On Monday, the fourth day, Maeve gets up early. She’s still sleeping in the downstairs bathroom, which doesn’t have a shower. She feels gross. So she goes to her gym as soon as it opens and showers there. She also needs to get the change of clothes she keeps in her locker; everything else she owns is upstairs, in her bedroom. Where the jaguar is.

On her drive to the bank where she works, she thinks about telling someone there about the creature in her house. But what would she say? And who would believe her? And if they asked her what she did about it, she can’t imagine explaining that she trapped herself in her bathroom all weekend and did nothing. Besides, she tells herself, when she goes home after work, maybe the cat will be gone.

It’s not.

The first thing she does when she gets back to the house is to stand at the base of the stairs and look up. She can’t see the jaguar, but she can hear something: measured, steady breathing from the bedroom at the top of the stairs. She imagines the cat curled up on the guest bed, its mottled coat blending into the checkered pattern of the duvet, its weight creating a large depression in the cheap mattress, sleeping peacefully.

That night, the fourth, she doesn’t lock the door to the kitchen bathroom, leaving the knife next to the sink, though still within reach. On the fifth day, she goes shopping after work, buying a handful of outfits to last her through the week. She rearranges her pantry, putting newly folded shirts and jeans where she used to have pasta and rice.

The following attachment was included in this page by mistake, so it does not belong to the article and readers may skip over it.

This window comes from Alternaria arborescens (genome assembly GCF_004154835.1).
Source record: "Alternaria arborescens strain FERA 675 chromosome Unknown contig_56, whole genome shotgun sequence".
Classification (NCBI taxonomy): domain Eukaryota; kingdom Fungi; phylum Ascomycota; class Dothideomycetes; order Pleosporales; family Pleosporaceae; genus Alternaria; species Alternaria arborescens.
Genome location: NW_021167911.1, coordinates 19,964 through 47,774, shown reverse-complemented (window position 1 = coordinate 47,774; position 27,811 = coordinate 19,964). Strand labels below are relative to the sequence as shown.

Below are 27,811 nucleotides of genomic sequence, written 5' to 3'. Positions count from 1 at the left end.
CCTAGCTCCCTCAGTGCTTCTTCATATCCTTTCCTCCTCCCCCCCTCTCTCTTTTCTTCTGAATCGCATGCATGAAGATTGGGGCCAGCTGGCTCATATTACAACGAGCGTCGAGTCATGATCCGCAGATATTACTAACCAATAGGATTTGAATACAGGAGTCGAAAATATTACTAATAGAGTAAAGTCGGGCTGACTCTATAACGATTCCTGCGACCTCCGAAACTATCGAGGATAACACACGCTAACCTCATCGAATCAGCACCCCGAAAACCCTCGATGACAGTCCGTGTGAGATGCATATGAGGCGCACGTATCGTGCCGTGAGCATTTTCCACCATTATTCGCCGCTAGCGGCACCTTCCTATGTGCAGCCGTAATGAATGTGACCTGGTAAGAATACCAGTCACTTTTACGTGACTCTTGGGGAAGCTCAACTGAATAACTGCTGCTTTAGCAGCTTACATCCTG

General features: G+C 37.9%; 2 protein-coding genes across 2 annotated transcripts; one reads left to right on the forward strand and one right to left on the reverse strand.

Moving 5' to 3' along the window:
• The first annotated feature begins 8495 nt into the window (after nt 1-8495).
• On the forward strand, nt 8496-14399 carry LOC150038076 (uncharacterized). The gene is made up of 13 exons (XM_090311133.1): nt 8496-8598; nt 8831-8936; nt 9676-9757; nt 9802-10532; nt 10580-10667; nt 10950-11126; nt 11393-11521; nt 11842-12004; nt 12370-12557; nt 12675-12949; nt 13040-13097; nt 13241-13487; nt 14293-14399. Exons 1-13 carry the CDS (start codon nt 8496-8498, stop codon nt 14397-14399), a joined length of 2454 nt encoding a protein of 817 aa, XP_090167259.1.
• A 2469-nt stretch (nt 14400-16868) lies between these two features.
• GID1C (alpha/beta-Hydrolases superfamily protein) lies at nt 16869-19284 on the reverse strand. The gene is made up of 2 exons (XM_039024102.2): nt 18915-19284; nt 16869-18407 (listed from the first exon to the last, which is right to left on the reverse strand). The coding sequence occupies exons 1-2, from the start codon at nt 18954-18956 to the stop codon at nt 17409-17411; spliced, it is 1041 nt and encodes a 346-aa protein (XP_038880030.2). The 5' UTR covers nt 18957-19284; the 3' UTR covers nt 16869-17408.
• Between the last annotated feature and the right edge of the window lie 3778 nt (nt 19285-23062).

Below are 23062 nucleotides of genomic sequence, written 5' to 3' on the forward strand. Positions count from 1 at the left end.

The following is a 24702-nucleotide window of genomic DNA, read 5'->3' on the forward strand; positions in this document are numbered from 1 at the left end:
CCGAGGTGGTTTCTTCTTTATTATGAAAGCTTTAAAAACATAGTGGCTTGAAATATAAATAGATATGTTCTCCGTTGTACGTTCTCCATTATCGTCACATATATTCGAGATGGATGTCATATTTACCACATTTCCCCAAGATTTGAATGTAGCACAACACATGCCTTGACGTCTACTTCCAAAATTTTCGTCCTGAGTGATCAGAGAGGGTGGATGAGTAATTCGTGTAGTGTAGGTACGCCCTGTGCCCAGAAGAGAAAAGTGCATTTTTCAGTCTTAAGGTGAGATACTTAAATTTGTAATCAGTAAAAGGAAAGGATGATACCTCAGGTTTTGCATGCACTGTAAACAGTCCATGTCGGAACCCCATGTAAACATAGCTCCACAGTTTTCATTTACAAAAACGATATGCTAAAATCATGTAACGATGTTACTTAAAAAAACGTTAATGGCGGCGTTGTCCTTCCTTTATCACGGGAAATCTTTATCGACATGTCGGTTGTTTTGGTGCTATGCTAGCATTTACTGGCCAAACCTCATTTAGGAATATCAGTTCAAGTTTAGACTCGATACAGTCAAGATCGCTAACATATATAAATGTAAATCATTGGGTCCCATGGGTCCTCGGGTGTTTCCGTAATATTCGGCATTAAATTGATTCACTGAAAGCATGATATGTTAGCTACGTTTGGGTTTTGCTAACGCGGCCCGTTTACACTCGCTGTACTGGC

She gets through the week by falling into a routine. Gym, shower, work, home, dinner, reading, sleep. Not too unusual, on paper. On Wednesday, the sixth day, when she gets home and looks up the stairs, she swears she sees its tail whip around the corner, out of sight. Her heart starts racing. She stays at the base of the stairs for longer than usual, both hopeful that she’ll catch another glimpse of the beast and completely terrified by the thought of seeing it.

She’s slept sitting on the toilet all week. No matter how many blankets she piles on the lid, it is not a comfortable place to sleep. At the end of the week, on the eighth night, Maeve decides to treat herself. It’s been a week since the jaguar arrived, and with every evening the beast doesn’t come downstairs, every morning that Maeve wakes up alive and okay, she relaxes, just a little bit. So she decides to try sleeping on the couch in the living room. She doesn’t actually sleep much that night. She lies in the dark, staring towards the staircase until she starts to see shapes in the shadows. She clutches the knife close to her chest underneath the blanket she’s pulled up to her chin.